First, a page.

Saturday, August 4, 2012

I luv glaze, and I ain't talkin' doughnuts!

I use glazes a lot.  I luv layering color upon color and how each layer adds another dimension.  I luv how the glaze, while enhancing the original color, changes it so completely.  I get asked all the time how I make my glaze and how I apply it so I thought I would put something together that may help answer some of your questions.

I have to be honest, I have toyed with whether to share "my secrets" and so many of my friends have said "don't give away your secrets," but really there is no "secret" to what I do, and there are many others who do it also, and far better than me.  Besides, I came to the conclusion that after most of you see all the steps involved, you're gonna say "forget that!"  lol!  Seriously, after a lot of soul searching I decided that God gave me this gift to share, as others have shared their gifts with me. 

Now, before I get started let me just say that I am no expert, far from it!  I am self-taught and most of what I do I have learned by trial and error, and let me just say there have been lots of errors!  Please remember that what I'm showing you is just the way I do it. 

Hopefully I'm going to show you how to achieve this look:


So I started with this:


First I painted the base coat (get ready, it's really BRIGHT!):


After I painted the base coat, I mixed up the first glaze.  Now, here let me just say, I am not particular about what glaze I use.  I have used glazes from Home Depot, Lowe's, ACE, Benjamin Moore, etc., they all pretty much work the same.  In this instance I am using a glaze I picked up at ACE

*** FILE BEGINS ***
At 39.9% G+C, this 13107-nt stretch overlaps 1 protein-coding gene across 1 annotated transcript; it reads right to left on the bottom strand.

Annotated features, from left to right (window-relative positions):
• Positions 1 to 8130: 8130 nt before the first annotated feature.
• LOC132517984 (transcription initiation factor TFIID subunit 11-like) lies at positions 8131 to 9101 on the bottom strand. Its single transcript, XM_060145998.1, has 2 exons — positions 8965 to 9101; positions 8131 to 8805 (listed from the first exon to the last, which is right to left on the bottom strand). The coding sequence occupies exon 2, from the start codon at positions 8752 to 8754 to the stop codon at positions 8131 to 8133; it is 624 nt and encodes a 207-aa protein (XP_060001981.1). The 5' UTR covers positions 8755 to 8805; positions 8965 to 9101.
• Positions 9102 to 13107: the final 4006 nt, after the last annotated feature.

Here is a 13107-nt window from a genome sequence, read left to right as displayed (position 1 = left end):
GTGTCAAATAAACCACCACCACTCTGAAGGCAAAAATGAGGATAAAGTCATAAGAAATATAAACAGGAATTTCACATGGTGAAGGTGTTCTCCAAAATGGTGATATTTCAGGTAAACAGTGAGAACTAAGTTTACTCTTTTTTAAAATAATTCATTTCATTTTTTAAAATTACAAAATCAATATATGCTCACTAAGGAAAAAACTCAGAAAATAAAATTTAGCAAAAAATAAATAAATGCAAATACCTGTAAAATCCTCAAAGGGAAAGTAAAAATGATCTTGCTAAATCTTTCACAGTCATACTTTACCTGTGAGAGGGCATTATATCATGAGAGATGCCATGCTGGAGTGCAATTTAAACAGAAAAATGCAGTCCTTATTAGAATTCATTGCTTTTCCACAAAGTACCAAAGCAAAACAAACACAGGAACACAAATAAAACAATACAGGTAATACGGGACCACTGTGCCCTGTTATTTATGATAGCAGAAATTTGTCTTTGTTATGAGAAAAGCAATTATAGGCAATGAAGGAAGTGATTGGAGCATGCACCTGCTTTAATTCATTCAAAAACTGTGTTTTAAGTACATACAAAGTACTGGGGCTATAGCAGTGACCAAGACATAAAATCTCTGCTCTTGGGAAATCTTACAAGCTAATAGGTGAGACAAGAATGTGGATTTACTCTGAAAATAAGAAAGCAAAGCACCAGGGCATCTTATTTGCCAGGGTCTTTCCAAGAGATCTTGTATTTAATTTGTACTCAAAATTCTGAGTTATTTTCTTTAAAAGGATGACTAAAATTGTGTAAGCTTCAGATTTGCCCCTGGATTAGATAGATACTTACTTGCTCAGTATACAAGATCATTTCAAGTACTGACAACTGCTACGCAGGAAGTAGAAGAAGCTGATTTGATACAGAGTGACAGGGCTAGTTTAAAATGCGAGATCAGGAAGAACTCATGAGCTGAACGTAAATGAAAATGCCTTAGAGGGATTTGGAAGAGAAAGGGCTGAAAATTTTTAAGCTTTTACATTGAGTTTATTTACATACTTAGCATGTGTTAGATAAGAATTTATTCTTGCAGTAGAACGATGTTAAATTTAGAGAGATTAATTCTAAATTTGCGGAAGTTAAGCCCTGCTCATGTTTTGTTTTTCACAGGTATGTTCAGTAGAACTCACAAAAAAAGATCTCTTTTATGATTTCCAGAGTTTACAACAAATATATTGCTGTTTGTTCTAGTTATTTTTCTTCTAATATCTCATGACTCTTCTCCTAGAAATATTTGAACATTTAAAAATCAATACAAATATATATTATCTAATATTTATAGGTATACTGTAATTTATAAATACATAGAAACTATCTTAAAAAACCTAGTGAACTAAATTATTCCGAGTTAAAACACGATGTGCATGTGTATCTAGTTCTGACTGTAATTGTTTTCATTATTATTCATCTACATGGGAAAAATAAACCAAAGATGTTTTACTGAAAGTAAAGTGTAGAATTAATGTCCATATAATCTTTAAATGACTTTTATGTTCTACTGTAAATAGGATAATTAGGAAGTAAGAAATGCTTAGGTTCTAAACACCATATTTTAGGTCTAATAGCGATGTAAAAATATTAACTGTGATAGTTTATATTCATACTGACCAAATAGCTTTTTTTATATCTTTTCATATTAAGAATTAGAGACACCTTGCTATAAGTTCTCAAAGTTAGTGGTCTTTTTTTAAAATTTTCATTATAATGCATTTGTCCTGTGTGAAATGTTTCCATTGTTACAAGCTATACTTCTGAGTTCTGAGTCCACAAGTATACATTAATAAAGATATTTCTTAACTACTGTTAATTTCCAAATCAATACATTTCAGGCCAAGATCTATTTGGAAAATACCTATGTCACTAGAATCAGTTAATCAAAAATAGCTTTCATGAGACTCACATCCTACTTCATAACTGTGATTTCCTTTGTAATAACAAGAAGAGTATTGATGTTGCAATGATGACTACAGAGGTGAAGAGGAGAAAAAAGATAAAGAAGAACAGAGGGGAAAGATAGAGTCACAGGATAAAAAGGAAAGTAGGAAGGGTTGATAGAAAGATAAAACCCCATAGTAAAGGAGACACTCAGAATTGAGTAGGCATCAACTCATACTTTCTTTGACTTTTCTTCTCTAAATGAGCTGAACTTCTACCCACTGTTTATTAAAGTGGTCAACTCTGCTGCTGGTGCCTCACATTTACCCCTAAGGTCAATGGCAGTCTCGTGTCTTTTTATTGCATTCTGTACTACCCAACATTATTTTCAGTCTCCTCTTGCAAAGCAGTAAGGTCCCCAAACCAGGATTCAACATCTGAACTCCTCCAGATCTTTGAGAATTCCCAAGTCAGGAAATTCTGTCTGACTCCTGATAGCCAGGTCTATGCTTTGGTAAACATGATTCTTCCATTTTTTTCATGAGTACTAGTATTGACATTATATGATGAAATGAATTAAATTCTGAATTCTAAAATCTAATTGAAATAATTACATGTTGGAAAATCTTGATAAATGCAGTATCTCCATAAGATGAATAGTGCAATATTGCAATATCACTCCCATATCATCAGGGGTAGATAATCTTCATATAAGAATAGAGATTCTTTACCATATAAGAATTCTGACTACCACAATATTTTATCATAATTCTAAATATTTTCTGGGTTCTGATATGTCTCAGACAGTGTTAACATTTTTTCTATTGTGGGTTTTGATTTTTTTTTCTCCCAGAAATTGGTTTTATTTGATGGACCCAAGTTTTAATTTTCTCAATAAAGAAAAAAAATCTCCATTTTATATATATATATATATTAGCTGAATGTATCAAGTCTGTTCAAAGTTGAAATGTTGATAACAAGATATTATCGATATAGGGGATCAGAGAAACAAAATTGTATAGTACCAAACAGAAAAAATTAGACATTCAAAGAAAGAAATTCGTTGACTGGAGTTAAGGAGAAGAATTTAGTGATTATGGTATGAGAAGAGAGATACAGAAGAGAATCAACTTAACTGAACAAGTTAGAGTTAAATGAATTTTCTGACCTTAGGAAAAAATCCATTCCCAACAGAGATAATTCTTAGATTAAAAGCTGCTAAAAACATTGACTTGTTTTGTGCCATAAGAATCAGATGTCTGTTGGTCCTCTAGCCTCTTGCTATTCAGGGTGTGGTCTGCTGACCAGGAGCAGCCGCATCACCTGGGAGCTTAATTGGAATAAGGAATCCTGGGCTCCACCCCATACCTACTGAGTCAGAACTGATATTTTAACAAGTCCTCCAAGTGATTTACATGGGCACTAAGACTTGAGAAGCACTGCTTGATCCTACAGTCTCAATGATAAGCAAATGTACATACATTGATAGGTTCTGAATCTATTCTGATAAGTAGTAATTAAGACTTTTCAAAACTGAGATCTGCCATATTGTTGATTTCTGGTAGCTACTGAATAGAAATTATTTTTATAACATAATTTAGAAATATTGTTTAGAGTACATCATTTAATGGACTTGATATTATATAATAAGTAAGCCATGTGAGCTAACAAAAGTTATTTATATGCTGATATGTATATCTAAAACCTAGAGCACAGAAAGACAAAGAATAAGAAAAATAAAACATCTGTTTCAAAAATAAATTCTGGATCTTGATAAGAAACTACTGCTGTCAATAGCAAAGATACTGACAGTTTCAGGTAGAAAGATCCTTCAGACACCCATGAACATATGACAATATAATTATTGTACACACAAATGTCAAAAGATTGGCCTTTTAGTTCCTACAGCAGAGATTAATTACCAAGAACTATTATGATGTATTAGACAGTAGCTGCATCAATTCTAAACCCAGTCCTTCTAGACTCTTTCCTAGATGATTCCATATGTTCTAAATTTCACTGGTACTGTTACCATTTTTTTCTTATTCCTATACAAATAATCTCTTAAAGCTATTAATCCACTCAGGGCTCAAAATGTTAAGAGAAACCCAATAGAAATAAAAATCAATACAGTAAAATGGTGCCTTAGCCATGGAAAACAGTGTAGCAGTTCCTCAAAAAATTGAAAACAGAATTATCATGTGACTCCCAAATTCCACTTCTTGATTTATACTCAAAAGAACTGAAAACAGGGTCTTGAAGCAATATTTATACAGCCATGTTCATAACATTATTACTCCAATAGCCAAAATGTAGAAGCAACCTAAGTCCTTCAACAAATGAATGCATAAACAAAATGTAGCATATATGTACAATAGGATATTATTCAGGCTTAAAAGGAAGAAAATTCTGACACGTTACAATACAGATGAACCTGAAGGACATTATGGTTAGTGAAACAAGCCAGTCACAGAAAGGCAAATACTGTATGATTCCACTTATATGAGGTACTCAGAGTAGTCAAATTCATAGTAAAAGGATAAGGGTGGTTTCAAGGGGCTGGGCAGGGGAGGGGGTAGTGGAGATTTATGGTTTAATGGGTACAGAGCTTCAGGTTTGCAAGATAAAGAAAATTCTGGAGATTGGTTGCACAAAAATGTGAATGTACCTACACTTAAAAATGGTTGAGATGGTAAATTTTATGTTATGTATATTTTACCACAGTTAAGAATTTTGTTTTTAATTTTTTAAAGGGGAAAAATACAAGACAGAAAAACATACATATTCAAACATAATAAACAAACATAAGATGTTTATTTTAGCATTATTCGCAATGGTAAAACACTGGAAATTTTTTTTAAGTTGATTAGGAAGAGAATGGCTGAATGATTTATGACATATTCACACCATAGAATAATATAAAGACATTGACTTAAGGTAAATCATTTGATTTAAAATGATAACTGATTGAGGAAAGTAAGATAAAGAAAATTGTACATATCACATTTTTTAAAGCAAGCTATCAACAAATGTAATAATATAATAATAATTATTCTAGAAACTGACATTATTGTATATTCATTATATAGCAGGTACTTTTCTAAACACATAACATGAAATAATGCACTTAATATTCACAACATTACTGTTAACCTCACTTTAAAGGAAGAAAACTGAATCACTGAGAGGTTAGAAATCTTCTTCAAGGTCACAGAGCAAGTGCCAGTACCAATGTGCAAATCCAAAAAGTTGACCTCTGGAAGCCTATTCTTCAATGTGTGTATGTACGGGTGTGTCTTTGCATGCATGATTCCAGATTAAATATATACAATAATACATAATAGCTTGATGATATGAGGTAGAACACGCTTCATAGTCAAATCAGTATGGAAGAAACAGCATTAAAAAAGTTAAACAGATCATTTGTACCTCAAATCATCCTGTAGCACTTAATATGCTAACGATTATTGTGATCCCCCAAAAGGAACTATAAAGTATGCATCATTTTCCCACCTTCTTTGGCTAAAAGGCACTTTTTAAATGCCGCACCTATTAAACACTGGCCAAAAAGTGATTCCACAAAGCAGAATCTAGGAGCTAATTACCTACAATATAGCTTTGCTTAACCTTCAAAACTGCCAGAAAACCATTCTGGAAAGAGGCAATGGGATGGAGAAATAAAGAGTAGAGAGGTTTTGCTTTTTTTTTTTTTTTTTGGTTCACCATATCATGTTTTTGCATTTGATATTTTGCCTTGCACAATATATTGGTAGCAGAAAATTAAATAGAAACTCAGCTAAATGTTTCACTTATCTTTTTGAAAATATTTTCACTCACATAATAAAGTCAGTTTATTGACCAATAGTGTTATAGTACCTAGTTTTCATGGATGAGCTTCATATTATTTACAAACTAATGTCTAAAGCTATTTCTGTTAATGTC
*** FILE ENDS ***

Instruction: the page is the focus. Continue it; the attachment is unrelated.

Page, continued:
You will need glaze, a bowl and pigment.  You can use any paint for your pigment.  I have used latex, acrylic and craft paint.  Of course you don't want to mix oil based paint with latex glaze, but other than that most any of it works.  For this base I'm using some acrylic paint, just because its the color I need. 


This is what the glaze looks like - kind of milky, but it dries clear:


For this next step I have to apologize because I don't use a recipe, but if you look on the back of the can it'll tell you what to do. Just remember that the more pigment you add the more opaque your glaze will be.  So, just pour your glaze into a bowl:


Now just add your pigment:


and stir it up:


It should look like this when you are done stirring:


And that's it, not very complicated at all.

Now, just apply it with a brush (or a rag) making sure to get into all the nooks and crannies:


Then wipe it off with a rag leaving it in the nooks and crannies.


Now you've added your first layer of color.  See the difference:


If you did a really good job your hands will look like this:  (btw, do you know how difficult it is to take a photo with one hand???  let me just say I am multi-talented!  lol!)


Let the glaze dry (at least an hour), then apply the next glaze.  In this case I'm going to use brown burnt umber.  To save time I'm not going to show you step-by-step, but it is the same as above and this is what it looks like: